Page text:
Lucknow is the capital and the largest city of the Indian state of Uttar Pradesh and it is also the second largest urban agglomeration in Uttar Pradesh. Lucknow is the administrative headquarters of the eponymous district and division. Having a population of 2.8 million as per 2011 census, it is the eleventh most populous city and the twelfth-most populous urban agglomeration of India. Lucknow has always been a multicultural city that flourished as a North Indian cultural and artistic hub, and the seat of power of Nawabs in the 18th and 19th centuries. It continues to be an important centre of governance, administration, education, commerce, aerospace, finance, pharmaceuticals, technology, design, culture, tourism, music and poetry.

Tafseer-e-Majidi

Tafseer-e-Majidi

Tafseer-e-Majidi or Tafsirul Quran: Translation and Commentary of the Holy Quran a complete Tafsir written by Abdul Majid Daryabadi. He was influenced by Ashraf Ali Thanwi to write a Tafsir and then he wrote this Tafsir in English first then in Urdu. The Urdu style and methodology adopted in writing this Tafsir were the same as his English Tafsir. The only difference was that this Tafsir was supposed to be comparatively more lengthy. The author himself wrote the Preface on December in 1941. The author observed that to translate the Quran is very difficult. So, he advised to the translators to follow the six main points and various subpoints to translate the Quran into English. Because he observed some problems to translate into English and he told that, there is no language in the world as well as Arabic. The Introduction was written by Abul Hasan Ali Hasani Nadwi on 16 August in 1981.

Methodology

As for his methodology, not only did he incorporate the number of time a particular personality is mentioned in specific chapter & Ruku, but also supplemented it with details ransacked from other divinely inspired books, for example, Bible & other scriptures. The exhaustive details are avoided here, because in another book entitled The Tales of the Holy Quran, he intended to write all these details.[3]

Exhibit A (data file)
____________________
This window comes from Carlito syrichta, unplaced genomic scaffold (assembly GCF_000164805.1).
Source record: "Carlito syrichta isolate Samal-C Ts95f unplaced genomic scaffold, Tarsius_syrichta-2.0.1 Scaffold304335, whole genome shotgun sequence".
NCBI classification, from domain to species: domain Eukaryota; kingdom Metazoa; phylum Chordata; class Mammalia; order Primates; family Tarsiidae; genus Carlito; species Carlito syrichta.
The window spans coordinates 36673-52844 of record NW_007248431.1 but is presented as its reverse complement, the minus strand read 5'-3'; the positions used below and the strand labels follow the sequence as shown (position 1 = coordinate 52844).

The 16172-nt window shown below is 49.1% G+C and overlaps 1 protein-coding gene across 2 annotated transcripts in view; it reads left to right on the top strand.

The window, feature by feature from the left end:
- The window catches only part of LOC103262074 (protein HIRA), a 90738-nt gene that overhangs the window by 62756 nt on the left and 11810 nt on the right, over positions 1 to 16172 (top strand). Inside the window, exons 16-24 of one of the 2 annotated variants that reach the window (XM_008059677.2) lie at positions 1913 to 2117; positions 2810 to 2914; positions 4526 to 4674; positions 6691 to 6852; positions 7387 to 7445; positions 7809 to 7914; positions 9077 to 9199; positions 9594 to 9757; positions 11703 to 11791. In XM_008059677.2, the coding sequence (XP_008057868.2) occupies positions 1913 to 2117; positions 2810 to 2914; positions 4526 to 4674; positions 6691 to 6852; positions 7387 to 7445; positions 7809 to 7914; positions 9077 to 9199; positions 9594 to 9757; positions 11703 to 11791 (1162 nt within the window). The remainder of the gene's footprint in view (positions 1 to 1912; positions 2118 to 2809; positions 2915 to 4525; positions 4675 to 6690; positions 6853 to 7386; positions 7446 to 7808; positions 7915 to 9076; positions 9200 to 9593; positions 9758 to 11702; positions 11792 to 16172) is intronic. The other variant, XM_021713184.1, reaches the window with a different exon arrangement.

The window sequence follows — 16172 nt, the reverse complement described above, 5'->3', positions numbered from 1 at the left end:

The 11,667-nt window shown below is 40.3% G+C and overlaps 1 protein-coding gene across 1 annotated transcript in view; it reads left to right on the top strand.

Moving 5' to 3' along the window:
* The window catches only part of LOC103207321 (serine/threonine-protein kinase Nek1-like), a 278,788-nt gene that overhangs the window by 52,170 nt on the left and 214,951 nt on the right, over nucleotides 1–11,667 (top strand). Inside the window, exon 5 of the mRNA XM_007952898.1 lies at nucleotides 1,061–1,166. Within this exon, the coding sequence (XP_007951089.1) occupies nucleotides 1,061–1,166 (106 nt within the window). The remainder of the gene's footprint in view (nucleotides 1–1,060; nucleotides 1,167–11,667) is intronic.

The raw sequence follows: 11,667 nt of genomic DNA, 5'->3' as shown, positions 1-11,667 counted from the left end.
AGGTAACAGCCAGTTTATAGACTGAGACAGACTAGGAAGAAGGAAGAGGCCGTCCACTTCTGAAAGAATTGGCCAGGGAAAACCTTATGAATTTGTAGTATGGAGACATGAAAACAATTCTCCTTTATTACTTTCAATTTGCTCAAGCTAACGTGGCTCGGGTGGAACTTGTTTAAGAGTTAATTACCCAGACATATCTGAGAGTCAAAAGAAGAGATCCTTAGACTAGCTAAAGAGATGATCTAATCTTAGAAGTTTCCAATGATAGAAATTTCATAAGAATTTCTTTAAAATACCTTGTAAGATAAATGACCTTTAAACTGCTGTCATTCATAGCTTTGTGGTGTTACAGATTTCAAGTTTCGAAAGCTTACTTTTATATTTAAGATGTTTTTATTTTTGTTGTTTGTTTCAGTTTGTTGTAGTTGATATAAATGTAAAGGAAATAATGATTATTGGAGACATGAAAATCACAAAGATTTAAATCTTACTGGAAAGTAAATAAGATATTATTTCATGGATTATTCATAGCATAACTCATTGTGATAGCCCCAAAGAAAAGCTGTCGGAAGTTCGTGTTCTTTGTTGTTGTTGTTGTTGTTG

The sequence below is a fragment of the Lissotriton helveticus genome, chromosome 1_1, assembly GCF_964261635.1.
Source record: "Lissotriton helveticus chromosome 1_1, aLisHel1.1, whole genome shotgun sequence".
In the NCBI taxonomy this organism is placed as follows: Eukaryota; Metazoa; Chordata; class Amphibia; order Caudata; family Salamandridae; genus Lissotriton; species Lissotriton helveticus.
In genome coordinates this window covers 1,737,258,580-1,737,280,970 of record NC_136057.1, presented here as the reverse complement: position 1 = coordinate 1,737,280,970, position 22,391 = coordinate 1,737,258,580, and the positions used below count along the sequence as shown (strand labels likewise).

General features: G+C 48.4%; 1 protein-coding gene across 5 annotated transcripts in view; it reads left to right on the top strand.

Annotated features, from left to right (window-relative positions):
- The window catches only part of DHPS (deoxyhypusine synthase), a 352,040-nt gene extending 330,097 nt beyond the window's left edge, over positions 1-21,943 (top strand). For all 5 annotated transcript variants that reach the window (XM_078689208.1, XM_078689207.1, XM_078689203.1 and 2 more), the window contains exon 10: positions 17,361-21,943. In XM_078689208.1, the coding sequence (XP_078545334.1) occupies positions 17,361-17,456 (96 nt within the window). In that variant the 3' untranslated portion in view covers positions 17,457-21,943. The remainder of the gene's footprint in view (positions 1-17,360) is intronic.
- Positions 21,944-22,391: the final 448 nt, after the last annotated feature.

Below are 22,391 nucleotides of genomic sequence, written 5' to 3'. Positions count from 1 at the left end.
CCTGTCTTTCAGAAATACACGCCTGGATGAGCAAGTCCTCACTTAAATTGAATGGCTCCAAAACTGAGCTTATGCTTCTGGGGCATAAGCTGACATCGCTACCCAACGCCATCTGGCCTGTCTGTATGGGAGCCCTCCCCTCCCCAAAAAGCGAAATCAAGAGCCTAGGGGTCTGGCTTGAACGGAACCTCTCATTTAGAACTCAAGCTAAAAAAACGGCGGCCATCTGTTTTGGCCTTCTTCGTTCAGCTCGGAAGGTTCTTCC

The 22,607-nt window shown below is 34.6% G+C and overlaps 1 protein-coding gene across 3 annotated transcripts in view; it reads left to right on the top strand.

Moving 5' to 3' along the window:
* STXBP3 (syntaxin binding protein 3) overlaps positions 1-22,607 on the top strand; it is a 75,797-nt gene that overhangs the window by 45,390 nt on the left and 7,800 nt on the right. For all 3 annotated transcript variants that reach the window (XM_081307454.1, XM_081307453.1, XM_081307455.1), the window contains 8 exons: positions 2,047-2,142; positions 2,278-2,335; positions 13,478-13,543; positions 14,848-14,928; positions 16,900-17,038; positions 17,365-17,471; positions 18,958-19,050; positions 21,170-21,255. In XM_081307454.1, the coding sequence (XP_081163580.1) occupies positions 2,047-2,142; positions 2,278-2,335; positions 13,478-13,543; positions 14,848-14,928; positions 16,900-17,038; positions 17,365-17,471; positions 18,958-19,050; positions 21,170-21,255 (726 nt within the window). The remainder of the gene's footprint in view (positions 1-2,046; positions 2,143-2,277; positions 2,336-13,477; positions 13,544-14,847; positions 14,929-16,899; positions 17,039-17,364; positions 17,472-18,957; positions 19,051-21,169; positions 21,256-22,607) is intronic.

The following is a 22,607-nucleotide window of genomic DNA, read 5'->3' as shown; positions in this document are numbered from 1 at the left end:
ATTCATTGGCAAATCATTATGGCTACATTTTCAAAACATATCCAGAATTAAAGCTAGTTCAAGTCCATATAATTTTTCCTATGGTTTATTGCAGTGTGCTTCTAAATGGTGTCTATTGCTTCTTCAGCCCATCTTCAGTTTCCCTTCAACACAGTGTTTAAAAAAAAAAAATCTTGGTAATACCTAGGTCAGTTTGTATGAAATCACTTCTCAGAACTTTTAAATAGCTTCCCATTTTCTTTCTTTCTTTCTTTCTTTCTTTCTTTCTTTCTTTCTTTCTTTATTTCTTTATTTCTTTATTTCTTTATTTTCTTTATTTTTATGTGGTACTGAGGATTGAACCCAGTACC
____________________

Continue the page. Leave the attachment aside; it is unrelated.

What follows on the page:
Content

Anthropological Geography of the Prophets

In individual geography, he furnishes details of whereabouts of all the 26 Prophets mentioned in the Quran. He not only presents the contrary views about their location but also prefers one view, for example, describing the opposite views of descent of Prophet Adam either in Celon (Sirāndīp) or in Iraq between two waters of Tigris & Euphrates, he prefers the later view, but this view is not supported by majority. Secondly, he identifies Sirāndīp with Celon (modern day Sri-Lanka), while the modern geographers opine that Sirāndīp is modern day Maldev Islands. The latters view seems correct when the story of Rājah Dāhir, his loot, storm and deviation of the ship bearing the Muslim converts is kept in mind.[4] While alluding to the Prophets abode, he dilates on its present geography & even distance from other cities, for instance, Prophet Isḥāq dwelt at Bi’r Shībā, once a thriving city, near Kinʻān, which lies to south of Jerusalem, to the North of Wādī al-Sabā, & is 28 miles South West to Al-Khalīl.[4] While describing Prophets & others, he alludes to their relation to different geographical important cities or geographical achievements & areas of their empires, for example, the Prophet Dā’ūd made Ḥebraum his capital & then, shifted it to Jerusalem; secondly, Tubba, mentioned in the Qur’ān, whose empire lies to the North of Saba Empire, held Ḥimyar & Hadhar Maut in sway. While his father, says ʻAbd al-Mājid on the authority of Ibn-i Ḥabīb, got a road constructed from Madina to Yemen.[4]

Anthropological Geography of the People